Peter Hoffer’s Seward’s Law: Country Lawyering, Relational Rights, and Slavery (Cornell University Press: Ithaca, NY, 2023) spotlights William Seward (most famous for his purchase of Alaska on behalf of the United States) to argue that Seward’s experiences as a “country lawyer” gave rise to a theory of “relational rights” that sidestepped the traditional antipodes of the slavery debate. The first half of that thesis, that Seward’s “jurisprudential instincts” developed in the course of his early career as a generalist lawyer in upstate New York is little more than a truism; who will deny that one’s experiences will shape his principles and mores? The second half of that thesis may be more interesting, that Seward’s approach to slavery eschewed the usual poles—virulent racism seeking to protect ownership of enslaved Black people on the one hand and full-throated defenses of Black personhood and integrality to the democratic project on the other. This is a thesis less likely to interest lawyers or even legal historians than it is more generalist American historians of the 19th century, an audience Hoffer speaks to effectively. But what is this theory of “relational rights” Hoffer draws out of Seward’s archive? Where did it come from?
Hoffer’s introduction expounds on the idea of the “country lawyer.” The country lawyer did not deal in high-minded ideals and absolute conceptions of rights; to the extent that he held views on such matters, they did not often find expression in court. Rather, the country lawyer dealt with legal rights in the private law sense of the phrase—for example, possessory rights in land, and rights to collect debts. In Hoffer’s view of relational rights, these were the rights that required negotiation and mediation between parties—work that enlisted country lawyers like Seward. Seward, Hoffer argues, took those lessons with him as he ascended the ranks of the political establishment—from state senator to governor, and eventually Secretary of State—and these lessons might provide some explanation to Seward’s decision-making.
Chapter 1 provides a brief biographical sketch and gives readers a first glimpse at Seward’s personal characteristics, and how he was received by both his contemporaries and the historians who have adjudged him. Seward, in Hoffer’s account, was an abolitionist from a young age and born to a well-off professional family. Seward’s contemporaries would describe him as “cunning” but “blustering,” leading historians to declare him arrogant, calculating, and loquacious, and few historians would describe Seward as “an original thinker,” (prior to Hoffer’s account, he implies). As Seward established his law practice through appearances in state and federal courts, he also dabbled in politics, winning a seat as a state senator and eventually ascending to the governorship of New York. Seward’s governorship was marked by the “Virginia affair,” when Seward refused to extradite to Virginia three free Black sailors who had given refuge to an enslaved Virginia carpenter on the grounds that the three men had committed no unlawful act under New York law, and thus Seward was under no obligation to give up three citizens of New York to Virginia (particularly in light of Seward’s discretion as governor). In Hoffer’s view, this incident reflects the translation of relational rights from the domain of private law (where individuals negotiate rights) to the domain of public law (where states must negotiate rights among themselves), which continued to play out as Virginia and New York continued to pass laws antagonizing each other, though Seward refused to back down from upholding New York’s commitment to free soil.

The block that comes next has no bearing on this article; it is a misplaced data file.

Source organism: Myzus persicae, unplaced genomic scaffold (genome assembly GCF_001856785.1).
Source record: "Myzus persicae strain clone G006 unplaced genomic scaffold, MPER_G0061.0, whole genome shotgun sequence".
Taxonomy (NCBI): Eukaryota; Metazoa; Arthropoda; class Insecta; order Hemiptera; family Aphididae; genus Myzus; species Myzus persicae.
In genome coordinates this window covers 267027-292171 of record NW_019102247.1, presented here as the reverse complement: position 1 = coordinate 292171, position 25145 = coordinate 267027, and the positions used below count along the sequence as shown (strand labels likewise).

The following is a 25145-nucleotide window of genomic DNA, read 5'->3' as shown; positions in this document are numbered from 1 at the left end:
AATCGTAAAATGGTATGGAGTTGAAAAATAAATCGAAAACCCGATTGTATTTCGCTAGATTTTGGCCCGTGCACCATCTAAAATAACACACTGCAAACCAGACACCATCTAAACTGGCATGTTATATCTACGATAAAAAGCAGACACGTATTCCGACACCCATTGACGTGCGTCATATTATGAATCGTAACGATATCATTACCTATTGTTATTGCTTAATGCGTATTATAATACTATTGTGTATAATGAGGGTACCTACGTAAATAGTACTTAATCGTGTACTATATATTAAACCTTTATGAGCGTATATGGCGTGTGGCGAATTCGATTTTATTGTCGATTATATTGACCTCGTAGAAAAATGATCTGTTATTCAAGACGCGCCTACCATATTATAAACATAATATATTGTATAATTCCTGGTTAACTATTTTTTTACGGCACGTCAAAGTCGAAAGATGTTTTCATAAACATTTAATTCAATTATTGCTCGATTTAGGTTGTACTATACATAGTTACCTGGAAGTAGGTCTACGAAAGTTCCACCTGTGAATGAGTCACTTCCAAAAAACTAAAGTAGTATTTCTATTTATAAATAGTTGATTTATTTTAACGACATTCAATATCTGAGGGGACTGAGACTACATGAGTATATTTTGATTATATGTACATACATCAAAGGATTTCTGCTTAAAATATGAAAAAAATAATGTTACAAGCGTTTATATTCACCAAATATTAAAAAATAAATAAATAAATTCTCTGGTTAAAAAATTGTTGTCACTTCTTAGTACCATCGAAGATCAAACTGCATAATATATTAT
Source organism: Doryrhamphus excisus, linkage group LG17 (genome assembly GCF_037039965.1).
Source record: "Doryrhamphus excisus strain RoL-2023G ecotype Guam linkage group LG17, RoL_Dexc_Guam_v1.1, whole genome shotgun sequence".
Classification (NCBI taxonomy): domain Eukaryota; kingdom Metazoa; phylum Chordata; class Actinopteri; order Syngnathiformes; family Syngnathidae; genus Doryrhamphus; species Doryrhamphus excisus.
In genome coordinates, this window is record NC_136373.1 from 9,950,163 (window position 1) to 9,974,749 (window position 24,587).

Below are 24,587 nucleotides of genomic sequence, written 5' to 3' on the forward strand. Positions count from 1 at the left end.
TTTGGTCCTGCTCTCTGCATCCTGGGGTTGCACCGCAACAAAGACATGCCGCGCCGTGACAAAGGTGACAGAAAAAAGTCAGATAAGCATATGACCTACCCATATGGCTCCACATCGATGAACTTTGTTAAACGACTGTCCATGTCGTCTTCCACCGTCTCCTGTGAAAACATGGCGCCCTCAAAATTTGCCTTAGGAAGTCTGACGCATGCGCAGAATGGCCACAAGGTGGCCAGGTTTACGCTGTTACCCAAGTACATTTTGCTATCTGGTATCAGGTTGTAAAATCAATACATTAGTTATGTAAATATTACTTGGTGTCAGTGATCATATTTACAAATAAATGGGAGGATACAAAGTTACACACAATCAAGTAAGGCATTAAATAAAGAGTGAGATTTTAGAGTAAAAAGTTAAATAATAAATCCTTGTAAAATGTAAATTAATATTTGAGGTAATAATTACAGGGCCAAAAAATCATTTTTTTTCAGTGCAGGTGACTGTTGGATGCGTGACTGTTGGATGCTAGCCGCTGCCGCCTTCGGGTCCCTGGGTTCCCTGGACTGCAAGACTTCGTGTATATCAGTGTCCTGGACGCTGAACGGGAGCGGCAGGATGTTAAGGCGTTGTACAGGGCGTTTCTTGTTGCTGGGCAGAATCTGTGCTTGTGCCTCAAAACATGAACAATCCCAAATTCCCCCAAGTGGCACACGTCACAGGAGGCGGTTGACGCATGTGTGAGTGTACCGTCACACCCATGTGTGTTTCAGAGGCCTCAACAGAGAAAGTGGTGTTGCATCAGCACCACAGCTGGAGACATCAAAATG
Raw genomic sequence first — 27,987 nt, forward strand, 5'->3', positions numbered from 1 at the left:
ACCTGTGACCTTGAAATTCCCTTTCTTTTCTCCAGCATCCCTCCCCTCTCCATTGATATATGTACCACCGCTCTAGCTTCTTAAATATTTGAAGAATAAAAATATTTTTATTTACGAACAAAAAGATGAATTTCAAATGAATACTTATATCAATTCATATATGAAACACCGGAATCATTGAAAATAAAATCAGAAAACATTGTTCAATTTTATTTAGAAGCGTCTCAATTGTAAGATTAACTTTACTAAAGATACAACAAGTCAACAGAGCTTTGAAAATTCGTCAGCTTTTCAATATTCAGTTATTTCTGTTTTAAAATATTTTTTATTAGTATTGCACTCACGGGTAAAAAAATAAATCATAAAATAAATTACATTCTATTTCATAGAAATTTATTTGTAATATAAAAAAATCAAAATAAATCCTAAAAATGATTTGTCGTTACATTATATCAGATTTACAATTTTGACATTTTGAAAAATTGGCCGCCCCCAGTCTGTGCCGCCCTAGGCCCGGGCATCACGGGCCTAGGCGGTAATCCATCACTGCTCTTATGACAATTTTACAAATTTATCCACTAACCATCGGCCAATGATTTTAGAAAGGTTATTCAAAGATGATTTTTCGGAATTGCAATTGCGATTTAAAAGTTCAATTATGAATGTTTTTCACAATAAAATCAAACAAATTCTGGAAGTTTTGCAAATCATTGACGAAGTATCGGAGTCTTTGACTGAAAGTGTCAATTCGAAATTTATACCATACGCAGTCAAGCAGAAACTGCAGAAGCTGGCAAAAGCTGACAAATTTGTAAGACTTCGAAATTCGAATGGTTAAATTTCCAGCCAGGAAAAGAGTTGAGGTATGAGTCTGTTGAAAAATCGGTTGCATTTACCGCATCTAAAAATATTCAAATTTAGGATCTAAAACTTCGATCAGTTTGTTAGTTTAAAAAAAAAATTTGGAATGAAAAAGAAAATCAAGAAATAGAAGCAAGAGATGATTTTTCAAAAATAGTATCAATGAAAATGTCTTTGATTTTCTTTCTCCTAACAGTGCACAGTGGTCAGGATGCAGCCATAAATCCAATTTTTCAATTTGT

The second chapter opens with Seward’s departure from the governorship in 1842, a period during which Seward’s work as a litigator provided him with opportunities to try and make the case for a theory of relational rights to juries and judges throughout the state to little success. Seward also litigated on behalf of Black defendants, leading Hoffer to remark that though Seward’s defense “conceded the local assumption that the Black man was morally and intellectually inferior to his white neighbors…[and] Seward shared something of these assumptions…that did not mean any diminution in his dislike of slavery.” Seward also defended a white farmer charged with harboring a fugitive slave. Seward’s argument hinged not on the moral turpitude of slavery but instead on the view that “hospitality to strangers” was a moral principle that supported his client and was more foundational to American life than the Constitution, though it won no sympathizers on the bench.